Analyzing Gretel A7 Android device for pre-installed malware - Part II

April 10, 2019

SonicWall Capture Labs Threats Research Team investigated the sample mentioned in the story that came up on Reddit. We blogged about it recently and to investigate further we ordered a Gretel A7 device and analyzed it to verify the presence of pre-installed malware.

A brief about /system/

Pre-installed apps on an Android devices are present in /system/app/ or /system/priv-app/ folders and are usually referred to as ‘system apps’. Apps present in these folders cannot be removed by the user as they do not have access to these folders. Another reason why apps installed from device manufacturers – typically referred to as ‘bloatware’ – is typically seen in one of these folders.

Pre-installed malware is also found in these folders thereby hiding their presence from the user and making it extremely difficult to remove them using conventional means.

Analysis on the actual Gretel Device

We extracted a list of all the apps present on the device, a total of 117 (including system apps). The malicious adware discussed in our previous blog on Gretel devices was not present in this list of installed apps for our device. Based on our analysis we verify that the adware mentioned in the previous blog was not a case of pre-installed malware.

However we wanted to verify if there were any other pre-installed malicious apps on our device. We paid close attention to apps present in the system folders as this is usually a good place to hide pre-installed malware. After a preliminary analysis of apps present in the system folder the apps below showed some malicious indicators which prompted us to analyze them further:

  • com.android.service stored as /system/priv-app/com.android.service-9002_0711/com.android.service-9002_0711.apk
  • com.ibingo.launcher3 stored as /system/priv-app/Launcher3_G_yisheng_A47_201705191558/Launcher3_G_yisheng_A47_201705191558.apk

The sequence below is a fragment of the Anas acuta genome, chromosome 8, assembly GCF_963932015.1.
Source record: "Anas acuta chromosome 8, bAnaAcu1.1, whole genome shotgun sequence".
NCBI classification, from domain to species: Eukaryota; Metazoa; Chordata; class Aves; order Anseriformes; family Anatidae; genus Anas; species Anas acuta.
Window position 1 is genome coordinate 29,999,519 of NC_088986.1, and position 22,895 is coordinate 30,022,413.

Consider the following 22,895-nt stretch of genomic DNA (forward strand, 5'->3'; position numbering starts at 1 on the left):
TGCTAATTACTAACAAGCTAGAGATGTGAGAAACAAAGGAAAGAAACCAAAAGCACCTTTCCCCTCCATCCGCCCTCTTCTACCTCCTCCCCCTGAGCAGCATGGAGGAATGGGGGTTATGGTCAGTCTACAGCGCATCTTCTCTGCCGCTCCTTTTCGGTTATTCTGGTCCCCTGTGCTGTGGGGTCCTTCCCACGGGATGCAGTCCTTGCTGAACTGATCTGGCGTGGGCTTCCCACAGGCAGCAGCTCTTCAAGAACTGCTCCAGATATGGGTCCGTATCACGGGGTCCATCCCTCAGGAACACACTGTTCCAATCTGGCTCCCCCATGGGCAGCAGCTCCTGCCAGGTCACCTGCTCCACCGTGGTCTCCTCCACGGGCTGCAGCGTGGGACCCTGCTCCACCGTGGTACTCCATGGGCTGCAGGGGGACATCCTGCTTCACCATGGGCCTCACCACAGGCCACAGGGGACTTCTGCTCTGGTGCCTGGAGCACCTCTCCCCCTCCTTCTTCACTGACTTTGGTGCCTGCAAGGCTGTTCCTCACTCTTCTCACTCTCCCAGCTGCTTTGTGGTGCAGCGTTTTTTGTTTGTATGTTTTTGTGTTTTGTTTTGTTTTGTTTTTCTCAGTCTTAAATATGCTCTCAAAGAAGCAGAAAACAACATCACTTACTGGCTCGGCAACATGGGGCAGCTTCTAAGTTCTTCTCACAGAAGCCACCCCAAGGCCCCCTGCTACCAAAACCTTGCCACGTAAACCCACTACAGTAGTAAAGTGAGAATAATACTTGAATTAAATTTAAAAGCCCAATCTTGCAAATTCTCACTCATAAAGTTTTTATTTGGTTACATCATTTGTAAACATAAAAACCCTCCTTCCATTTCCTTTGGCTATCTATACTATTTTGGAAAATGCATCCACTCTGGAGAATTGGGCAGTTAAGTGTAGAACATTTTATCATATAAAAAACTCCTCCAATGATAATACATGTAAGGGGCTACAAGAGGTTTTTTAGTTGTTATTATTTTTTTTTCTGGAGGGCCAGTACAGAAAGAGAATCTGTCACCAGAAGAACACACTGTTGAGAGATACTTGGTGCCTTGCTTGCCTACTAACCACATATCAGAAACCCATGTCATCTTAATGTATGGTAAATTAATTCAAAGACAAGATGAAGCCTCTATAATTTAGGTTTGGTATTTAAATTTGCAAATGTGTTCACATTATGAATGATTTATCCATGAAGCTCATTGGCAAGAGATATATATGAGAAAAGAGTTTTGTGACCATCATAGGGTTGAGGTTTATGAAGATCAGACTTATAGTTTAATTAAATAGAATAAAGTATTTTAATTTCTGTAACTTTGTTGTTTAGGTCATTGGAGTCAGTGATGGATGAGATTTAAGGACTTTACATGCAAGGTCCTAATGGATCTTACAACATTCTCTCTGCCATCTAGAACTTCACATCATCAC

Suspicious Network Activity

We kept an eye on the network activity on our device for a few days without installing any new apps, this helped us understand if the device exhibits any suspicious signs without any interference from a user’s side (in terms of new apps installed). The following network activities stood out during an observation period of 7 days:

 

The device brand and model number were sent in the packet above along with the package name responsible for this network activity – com.ibingo.launcher3

 

We observed network communication to the host alter.sbingo.net.cn as shown above, in one case IMEI number is leaked which is sensitive data for a device. VirusTotal investigation for this domain showed that this is connected with a number of apks with malicious detection on VT:

VirusTotal gave us a number of related sub-domains for sbingo.net.cn and the ones listed below have connected apks with malicious detection on VT:

  1. uistorefee.sbingo.net.cn
  2. download.sbingo.net.cn
  3. 1906.sbingo.net.cn
  4. alter.sbingo.net.cn
  5. uistorebtz.sbingo.net.cn
  6. app.sbingo.net.cn
  7. cdnuistore2.sbingo.net.cn

After observing these packets we analyzed the installed app com.ibingo.launcher3 which is essentially the launcher used in Gretel A7 devices. Upon analyzing and running this app on a different device we observed the same network activity as shown above. We feel there are some suspicious indicators for this app and it leaks the IMEI of the device on which this app is installed.

 

statistics.flurrydata.com was contacted regularly during our analysis with packets similar to the one listed above. VirusTotal investigation gave us three related sub-domains for flurrydata.com: